The Ploughing Up of Corhampton Golf Course

Hampshire Chronicle 1942 – Editorial Archive

A collection of the correspondence published in the Hampshire Chronicle starting in 1942 regarding the use of the land within Corhampton Golf Course can be viewed here.

To the Editor of the Hampshire Chronicle:

Sir, I think it possible that you may be interested in the following excerpts from correspondence which I have had with the War Agricultural Executive Committee concerning their proposal that I should plough up a portion of the Corhampton Golf Course which hitherto I have used as pasturage for my flock of sheep:-

 From the War Agricultural Executive Committee, Petersfield, 9th Sept., 1942 :-

“I am informed by representatives of the above (Corhampton Golf Club) club that you propose to plough the whole of the course, and you state that this has been agreed by the War Agricultural Committee. I have to inform you that it is my Committee’s opinion that certain areas of the course be preserved in the public interest, and that it is being recommended to the Executive Committee that you be required to plough a total of 25-40 acres approximately, being the area south of the club house and adjoining the road (12 acres approximately), and the centre part of Droxford Down (25 acres approximately).”

Reply dated 16th Sept, 1942, from J. Silvester :-

“You state in your letter that ‘certain areas of the course should be preserved in the public interest,’ and I must confess that I am a little at a loss to understand precisely the advantage to the public which you have in mind. It seems to me that in the present emergency the real interest of the public lies more in the the direction of food production. This particular stretch of down has for many years been used for pasturing my sheep. When the Committee proposed that a portion of it should be ploughed I informed them that, although I considered the down would be serving a better purpose if let as pasture, I was prepared to plough if they insisted, but that in these circumstances it would be necessary for me to sell my entire flock and plough the whole of the down. As the Committee continued to recommend that the land should be ploughed I disposed of my flock. The consequence is that this stretch of land which you suggest should be left unploughed will be completely wasted. I have no sheep to pasture on it now and it will therefore become derelict. Perhaps you would let me know whether it is in the Committee’s opinion that the public interest will be being served if this considerable stretch of down is used for producing neither crops nor stock as will be the case if I follow the instructions given in your letter.”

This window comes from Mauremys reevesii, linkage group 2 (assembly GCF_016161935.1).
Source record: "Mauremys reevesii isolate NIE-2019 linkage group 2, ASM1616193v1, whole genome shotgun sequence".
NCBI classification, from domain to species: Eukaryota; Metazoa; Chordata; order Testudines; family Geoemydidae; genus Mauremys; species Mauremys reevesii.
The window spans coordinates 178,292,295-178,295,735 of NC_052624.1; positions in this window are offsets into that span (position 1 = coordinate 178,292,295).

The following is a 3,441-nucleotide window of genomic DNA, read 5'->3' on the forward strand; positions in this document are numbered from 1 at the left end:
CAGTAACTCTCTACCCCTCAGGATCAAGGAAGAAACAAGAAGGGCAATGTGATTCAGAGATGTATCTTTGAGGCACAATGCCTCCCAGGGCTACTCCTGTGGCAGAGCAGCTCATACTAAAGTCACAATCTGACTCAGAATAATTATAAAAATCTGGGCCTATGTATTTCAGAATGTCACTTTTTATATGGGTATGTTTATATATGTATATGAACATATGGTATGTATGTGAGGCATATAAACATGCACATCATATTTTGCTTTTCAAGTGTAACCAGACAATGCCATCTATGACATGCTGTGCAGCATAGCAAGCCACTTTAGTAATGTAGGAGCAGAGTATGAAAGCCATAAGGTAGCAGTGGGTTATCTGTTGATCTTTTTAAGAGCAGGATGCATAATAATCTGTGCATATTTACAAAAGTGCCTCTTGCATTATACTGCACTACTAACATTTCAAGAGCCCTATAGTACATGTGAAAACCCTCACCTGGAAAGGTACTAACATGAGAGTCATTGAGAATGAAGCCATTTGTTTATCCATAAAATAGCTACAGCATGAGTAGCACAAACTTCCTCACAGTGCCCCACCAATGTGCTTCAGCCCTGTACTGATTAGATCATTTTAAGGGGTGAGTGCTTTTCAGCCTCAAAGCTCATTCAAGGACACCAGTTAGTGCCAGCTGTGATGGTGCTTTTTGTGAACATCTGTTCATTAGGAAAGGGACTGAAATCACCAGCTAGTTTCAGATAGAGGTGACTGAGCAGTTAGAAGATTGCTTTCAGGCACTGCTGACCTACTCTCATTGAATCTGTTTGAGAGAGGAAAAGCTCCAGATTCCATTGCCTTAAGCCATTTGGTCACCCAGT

Reply from War Agricultural Executive Committee, Winchester, 16th Sept., 1942 :-

“In regard to the Corhampton Golf Course, the Committee has acted in accordance with the Ministry’s instructions to plough out for purposes of food production such portions of the down as will not interfere with reasonable use for the amenity and recreational purposes by a properly constituted club.” While drawing your attention to this correspondence, I can only add that the net result of the Committee’s attitude is that land which might have been used reasonably ‘for amenity and recreational purposes by a properly constituted club,’ and, at the same time, have aided in the general agricultural effort by providing pasturage for sheep as it always has in the past, now becomes a total loss to the general public in so far as food production is concerned.

Yours, &c,. J. SILVESTER

North End Farm, Droxford, Hants 

To the Editor of the Hampshire Chronicle:

Sir, Mr. Silvester in his letter of 3rd October says that “the order of the Hampshire War Agriculture Executive Committee to plough up about 40 acres of the down made it necessary for him to sell his entire stock of sheep.”

Would Mr. Silvester be good enough to tell your readers:- (1) The acreage of the pasture left on the down after he had obeyed the orders of the Committee?; (2) the acreage of North End Farm and the acreage of pasture upon it as on 1st Sept., 1942?; (3) the acreage of other pastures available to Mr. Silvester on lands adjacent to his farm and occupied by him? The H.W.A.E.C must have had all this information before they made their order, and if Mr. Silvester will furnish these figures your readers will be able to judge whether the sale of his flock was “necessary”.

Read a subsequent letter from Sir Grimwood Mears here